CHEYENNE – Dozens of residents and community activists gathered at Cheyenne’s East High on Saturday to commemorate the end of slavery in the United States.
The NAACP’s annual Juneteenth celebration featured prayers, food, basketball and other family-friendly events to encourage historical reflection here and throughout the country.
On June 19, 1865, Union General Gordon Granger led troops to Galveston, Texas, with the news that the Civil War had ended, and slaves were now free. This was more than two years after President Abraham Lincoln’s Emancipation Proclamation – there were not enough Union troops in the state to enforce Lincoln’s order right away. Roughly 250,000 Texan slaves didn’t know their freedom had been guaranteed for years.
Now, Juneteenth is the oldest-known celebration honoring the end of slavery in America. Events across the country often include parades and readings of the Emancipation Proclamation. Both Wyoming Gov. Mark Gordon and Cheyenne Mayor Marian Orr issued proclamations in honor of Saturday’s observance.
“We’ve been doing Juneteenth for 15 years in Cheyenne,” local NAACP Chapter President Stephen Latham said. “This is the first year we’ve held it at East High. There were conflicts at Martin Luther King Jr. Park and Holliday Park, so the principal let us use the school.”
Cheyenne Platinum Basketball organized a 3-on-3 tournament in the East High gym, too. Bridget Corbin and her husband started Cheyenne Platinum 12 years ago to give local kids a chance to play at no cost.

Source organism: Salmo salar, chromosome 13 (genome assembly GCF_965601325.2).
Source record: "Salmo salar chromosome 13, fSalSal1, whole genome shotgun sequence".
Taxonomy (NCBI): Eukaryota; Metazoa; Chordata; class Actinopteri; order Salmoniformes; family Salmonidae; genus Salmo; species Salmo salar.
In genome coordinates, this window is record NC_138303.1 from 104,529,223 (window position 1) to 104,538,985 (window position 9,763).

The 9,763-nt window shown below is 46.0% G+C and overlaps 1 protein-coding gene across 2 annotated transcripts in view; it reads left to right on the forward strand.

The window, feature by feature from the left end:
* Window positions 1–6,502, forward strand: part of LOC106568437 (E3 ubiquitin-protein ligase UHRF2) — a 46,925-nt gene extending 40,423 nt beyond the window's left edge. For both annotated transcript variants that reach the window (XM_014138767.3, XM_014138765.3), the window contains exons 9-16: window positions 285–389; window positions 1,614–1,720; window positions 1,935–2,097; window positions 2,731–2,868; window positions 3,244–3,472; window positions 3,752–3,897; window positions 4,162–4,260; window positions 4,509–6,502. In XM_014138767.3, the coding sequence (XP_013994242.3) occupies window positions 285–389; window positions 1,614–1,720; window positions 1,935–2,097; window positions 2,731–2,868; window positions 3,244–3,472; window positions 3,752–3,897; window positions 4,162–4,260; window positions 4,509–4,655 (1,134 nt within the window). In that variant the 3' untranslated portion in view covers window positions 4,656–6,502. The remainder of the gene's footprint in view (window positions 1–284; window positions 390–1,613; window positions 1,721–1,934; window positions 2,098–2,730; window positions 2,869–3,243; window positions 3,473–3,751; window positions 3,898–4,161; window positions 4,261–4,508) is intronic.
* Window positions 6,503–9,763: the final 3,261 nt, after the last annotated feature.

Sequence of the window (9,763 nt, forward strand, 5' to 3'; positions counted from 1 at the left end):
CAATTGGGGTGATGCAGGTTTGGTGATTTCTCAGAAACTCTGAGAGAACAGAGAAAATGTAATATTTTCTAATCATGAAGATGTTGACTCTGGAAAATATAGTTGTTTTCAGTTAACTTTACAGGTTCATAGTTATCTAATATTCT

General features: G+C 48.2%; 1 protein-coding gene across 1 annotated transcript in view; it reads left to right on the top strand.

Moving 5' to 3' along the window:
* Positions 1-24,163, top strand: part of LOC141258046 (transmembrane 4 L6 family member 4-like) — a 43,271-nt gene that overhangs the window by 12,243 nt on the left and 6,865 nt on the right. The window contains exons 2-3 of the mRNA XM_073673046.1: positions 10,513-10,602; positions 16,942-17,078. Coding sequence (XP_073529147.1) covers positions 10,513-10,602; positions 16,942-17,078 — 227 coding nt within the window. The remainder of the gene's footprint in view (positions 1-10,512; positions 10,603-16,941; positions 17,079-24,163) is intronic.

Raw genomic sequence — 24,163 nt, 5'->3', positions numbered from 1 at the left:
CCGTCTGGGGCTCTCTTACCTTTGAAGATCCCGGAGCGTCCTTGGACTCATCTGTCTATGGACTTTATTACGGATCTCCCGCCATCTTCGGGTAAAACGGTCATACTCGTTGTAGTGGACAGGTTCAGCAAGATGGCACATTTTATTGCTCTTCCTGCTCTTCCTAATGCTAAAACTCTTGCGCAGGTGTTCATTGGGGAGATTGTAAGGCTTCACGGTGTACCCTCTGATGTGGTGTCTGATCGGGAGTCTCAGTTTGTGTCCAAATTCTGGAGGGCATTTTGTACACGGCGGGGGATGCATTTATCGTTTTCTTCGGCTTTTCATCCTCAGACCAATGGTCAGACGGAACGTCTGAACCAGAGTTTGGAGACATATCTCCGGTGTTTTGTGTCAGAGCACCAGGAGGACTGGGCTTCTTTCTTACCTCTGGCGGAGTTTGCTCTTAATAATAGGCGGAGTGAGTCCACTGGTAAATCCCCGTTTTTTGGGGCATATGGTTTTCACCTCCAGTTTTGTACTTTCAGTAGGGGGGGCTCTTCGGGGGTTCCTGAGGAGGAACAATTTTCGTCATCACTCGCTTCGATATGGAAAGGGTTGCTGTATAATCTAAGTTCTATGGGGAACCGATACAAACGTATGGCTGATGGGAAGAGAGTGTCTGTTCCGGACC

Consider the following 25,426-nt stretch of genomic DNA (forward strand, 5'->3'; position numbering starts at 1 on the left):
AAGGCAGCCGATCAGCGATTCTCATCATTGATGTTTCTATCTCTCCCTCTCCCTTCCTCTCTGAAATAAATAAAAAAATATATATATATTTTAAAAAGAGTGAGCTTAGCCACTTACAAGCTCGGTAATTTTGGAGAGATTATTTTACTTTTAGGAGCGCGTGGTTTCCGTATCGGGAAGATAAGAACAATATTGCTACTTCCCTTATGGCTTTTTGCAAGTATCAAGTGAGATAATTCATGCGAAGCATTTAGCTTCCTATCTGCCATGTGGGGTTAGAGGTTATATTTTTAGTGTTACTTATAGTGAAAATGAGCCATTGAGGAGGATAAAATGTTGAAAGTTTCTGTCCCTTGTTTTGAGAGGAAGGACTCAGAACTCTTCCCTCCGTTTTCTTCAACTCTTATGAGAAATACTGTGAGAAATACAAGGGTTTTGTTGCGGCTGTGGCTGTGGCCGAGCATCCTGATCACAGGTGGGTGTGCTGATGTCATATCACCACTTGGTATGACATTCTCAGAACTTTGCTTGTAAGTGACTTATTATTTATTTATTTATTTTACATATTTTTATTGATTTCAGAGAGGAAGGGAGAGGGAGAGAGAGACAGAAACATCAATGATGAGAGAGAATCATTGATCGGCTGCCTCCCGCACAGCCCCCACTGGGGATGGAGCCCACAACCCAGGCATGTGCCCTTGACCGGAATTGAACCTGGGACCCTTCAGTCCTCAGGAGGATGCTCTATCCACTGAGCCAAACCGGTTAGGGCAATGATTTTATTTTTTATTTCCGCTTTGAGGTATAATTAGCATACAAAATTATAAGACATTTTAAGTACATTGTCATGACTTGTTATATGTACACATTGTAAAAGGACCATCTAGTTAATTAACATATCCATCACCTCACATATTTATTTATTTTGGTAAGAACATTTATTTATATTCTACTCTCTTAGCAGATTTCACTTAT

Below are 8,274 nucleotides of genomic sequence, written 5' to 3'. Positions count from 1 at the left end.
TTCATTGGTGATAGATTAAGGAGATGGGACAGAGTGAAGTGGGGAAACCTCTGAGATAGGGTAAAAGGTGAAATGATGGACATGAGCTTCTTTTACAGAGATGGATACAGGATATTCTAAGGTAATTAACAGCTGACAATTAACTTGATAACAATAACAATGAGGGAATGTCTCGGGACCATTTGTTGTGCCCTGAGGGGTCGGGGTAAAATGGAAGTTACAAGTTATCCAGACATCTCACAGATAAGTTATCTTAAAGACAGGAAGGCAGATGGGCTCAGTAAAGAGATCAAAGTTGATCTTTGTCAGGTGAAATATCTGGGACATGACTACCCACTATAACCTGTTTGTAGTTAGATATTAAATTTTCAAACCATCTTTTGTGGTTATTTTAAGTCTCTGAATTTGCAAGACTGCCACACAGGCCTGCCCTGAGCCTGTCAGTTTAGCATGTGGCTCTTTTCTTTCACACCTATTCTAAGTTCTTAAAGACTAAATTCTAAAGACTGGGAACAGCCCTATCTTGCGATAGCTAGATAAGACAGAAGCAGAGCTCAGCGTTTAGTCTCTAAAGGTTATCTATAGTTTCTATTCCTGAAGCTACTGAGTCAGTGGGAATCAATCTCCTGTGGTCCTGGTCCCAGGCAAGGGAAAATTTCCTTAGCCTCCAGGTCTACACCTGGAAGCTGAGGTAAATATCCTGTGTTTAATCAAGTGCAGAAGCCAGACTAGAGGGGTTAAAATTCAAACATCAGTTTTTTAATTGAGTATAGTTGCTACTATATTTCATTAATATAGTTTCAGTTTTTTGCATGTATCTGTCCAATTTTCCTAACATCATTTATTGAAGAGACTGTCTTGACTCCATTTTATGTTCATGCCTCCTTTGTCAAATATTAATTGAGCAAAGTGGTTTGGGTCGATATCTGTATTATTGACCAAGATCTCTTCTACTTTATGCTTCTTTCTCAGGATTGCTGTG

“Our kids play for free and the community supports us,” Corbin said. “We receive donations and host fundraising events. So, to give back, we host the three-on-three tournament and all proceeds go to the NAACP. It’s great exercise and it brings people together.”
Some in attendance said Juneteenth is more relevant than ever, citing ongoing violence and profiling directed at African-Americans nationwide.
“It’s a multi-generational celebration,” said 19-year-old Dante Holmes. “My grandma and I see it through different cultural lenses, but it’s still a tumultuous time in America for many of us. I think the best protest sometimes is just to be happy and thrive.”
Latham agreed. He added that America has a knack for repeating history.
“We can’t forget,” he said. “This is the greatest country in the world, but we still have a ways to go. We forget things. This is a way to bring us together. We live in America and we need to be inclusive. It’s about having fun together, as one.”